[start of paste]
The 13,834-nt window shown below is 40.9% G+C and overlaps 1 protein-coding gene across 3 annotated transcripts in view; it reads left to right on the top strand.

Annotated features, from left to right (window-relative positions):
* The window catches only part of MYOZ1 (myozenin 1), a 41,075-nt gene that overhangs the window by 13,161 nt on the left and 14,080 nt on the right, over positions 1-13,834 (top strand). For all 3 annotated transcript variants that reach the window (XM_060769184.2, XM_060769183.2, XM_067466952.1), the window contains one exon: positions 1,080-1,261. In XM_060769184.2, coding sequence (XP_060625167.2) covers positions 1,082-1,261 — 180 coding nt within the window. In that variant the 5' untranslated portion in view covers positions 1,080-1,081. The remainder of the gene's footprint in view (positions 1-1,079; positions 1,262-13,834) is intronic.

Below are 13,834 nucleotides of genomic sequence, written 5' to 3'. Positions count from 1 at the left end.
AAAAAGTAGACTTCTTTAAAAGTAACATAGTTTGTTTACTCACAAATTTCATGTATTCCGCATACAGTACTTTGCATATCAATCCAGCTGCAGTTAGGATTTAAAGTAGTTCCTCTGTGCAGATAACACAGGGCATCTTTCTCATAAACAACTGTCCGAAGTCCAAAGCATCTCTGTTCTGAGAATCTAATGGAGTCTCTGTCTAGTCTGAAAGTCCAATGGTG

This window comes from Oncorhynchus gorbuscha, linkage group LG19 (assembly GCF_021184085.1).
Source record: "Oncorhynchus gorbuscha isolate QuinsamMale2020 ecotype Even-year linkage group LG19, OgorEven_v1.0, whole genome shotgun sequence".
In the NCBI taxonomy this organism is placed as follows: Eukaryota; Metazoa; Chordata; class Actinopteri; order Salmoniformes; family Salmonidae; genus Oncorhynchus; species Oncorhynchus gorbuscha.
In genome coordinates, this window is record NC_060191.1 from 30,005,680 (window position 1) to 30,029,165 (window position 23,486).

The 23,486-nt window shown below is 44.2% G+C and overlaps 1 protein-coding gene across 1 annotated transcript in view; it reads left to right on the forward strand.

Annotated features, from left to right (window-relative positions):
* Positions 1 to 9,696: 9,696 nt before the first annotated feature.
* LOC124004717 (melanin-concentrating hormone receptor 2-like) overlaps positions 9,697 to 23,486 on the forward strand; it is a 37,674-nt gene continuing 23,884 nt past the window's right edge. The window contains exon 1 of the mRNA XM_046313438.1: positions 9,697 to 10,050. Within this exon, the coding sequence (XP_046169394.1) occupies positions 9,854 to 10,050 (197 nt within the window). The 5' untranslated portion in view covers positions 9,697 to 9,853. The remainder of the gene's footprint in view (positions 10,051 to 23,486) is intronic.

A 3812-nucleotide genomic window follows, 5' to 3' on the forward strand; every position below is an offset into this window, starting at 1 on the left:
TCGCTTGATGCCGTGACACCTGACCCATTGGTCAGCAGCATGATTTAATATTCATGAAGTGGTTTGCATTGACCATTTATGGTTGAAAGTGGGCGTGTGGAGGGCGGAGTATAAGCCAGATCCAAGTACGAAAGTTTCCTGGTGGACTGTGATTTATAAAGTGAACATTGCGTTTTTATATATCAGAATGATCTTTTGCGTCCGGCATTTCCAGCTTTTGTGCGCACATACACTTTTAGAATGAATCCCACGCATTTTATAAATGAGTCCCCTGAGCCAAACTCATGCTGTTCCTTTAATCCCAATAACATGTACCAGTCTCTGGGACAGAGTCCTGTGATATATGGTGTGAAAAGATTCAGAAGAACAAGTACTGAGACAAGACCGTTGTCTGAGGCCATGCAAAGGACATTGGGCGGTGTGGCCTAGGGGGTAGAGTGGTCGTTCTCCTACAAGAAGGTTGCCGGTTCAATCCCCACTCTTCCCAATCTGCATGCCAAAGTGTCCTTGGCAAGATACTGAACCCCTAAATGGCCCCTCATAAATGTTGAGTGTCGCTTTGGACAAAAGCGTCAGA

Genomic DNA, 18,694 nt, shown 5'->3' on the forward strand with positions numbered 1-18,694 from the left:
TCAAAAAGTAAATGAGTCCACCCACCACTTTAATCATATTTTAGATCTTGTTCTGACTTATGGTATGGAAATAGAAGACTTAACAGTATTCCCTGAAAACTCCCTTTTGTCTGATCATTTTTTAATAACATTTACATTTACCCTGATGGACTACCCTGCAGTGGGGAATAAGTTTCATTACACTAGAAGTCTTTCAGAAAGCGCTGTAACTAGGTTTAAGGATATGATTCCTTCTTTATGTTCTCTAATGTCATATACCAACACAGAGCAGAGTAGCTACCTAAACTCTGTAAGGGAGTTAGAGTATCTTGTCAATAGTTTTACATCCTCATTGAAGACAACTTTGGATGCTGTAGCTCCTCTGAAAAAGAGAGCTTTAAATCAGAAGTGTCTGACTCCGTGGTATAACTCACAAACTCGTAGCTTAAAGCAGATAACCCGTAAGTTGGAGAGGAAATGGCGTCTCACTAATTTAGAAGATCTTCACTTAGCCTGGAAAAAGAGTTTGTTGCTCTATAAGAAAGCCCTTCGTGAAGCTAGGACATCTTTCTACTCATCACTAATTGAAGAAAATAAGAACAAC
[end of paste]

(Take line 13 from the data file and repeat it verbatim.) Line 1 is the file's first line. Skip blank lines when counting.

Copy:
* LOC124004717 (melanin-concentrating hormone receptor 2-like) overlaps positions 9,697 to 23,486 on the forward strand; it is a 37,674-nt gene continuing 23,884 nt past the window's right edge. The window contains exon 1 of the mRNA XM_046313438.1: positions 9,697 to 10,050. Within this exon, the coding sequence (XP_046169394.1) occupies positions 9,854 to 10,050 (197 nt within the window). The 5' untranslated portion in view covers positions 9,697 to 9,853. The remainder of the gene's footprint in view (positions 10,051 to 23,486) is intronic.